I could have shown conclusively that, in certain circumstances, the command of the sea might pass from the Empire to which Australia belongs, and that Australia might then have to run risks of serious invasion not contemplated by this Bill. I do not think the contingency is sufficiently urgent to make it necessary for Australia to maintain, in times of peace, so extensive an organization as would be required to cope with, such an onslaught ; but I unhesitatingly say that, as regards a question like horse-breeding, we ought to take steps, when we can do without more than trifling expense to the Commonwealth, to guarantee the breeding of a class of horses in Australia suitable for military purposes, and sufficient in numbers for all our probable requirements.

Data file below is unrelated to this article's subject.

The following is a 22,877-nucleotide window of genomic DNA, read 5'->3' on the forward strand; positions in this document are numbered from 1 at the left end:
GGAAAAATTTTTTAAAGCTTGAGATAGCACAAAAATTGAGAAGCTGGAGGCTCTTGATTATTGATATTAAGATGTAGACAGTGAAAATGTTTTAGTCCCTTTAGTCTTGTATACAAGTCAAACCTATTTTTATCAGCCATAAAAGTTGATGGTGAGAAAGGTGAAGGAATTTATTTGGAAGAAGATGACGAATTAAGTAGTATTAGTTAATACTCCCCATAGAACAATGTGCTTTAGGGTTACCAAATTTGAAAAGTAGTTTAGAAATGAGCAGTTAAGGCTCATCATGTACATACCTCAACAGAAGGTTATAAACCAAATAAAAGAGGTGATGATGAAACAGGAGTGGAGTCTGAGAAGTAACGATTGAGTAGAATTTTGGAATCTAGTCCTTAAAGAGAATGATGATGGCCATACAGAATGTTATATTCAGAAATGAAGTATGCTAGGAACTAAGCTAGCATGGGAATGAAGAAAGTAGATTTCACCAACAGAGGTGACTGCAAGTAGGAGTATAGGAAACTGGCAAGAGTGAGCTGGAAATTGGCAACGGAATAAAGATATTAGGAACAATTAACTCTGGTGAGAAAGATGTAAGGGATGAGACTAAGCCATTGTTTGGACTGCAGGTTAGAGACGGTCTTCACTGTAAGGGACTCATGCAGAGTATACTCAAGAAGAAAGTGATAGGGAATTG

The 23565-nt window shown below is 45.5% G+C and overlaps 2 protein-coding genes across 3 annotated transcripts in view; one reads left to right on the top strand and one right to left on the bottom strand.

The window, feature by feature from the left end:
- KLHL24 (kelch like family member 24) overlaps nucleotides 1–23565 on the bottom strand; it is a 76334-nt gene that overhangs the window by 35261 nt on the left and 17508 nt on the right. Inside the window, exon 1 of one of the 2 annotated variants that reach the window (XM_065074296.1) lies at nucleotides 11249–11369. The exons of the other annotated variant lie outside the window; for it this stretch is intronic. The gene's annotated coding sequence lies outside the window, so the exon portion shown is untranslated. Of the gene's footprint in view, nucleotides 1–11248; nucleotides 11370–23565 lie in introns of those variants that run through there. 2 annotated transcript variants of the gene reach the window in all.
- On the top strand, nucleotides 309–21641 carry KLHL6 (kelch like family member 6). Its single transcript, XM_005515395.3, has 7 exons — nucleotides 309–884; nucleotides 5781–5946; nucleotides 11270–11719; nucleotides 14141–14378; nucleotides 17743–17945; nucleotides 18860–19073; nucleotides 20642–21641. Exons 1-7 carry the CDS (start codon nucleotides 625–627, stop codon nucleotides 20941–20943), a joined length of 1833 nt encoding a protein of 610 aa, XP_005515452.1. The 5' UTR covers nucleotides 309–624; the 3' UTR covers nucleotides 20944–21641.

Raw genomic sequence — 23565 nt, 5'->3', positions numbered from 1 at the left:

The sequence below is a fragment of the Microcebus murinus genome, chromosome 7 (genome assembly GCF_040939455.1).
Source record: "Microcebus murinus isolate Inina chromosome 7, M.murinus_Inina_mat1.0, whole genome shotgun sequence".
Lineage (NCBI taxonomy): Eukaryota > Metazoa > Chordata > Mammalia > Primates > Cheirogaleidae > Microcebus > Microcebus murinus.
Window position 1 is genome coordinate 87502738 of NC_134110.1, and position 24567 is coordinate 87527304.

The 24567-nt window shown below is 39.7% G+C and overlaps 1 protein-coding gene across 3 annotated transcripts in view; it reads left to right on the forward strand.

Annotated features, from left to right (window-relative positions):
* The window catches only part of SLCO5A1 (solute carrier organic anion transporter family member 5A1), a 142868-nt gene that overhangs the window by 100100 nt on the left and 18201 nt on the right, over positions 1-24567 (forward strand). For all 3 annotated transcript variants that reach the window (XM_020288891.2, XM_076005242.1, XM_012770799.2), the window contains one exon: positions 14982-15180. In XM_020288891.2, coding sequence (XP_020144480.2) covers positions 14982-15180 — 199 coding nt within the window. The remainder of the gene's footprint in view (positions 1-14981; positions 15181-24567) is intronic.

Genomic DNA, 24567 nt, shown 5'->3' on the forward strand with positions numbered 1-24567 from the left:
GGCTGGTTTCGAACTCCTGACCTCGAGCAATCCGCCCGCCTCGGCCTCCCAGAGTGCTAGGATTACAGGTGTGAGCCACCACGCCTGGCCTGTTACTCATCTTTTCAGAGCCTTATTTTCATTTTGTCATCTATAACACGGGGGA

In Germany, the Government own stal-lions which they let out to approved mares, on condition that the progeny, if required by the War Department shall be acquired for military purposes at a fixed figure. The farmer knows what he is doing, the Department know what they are doing, and the result, generally speaking, is an increase in the military efficiency of the yearly supply of horses in the German Empire. That practice has been in vogue in Germany for a considerable time; and the results have proved infinitely more than worth the comparatively slight cost of the experiment. I say “ comparatively slight,” because the cost, although big in the German Budget, would be proportionately very small in the Commonwealth in comparison with our whole expenditure.
– Would it not be better for the Government to control the whole system themselves ?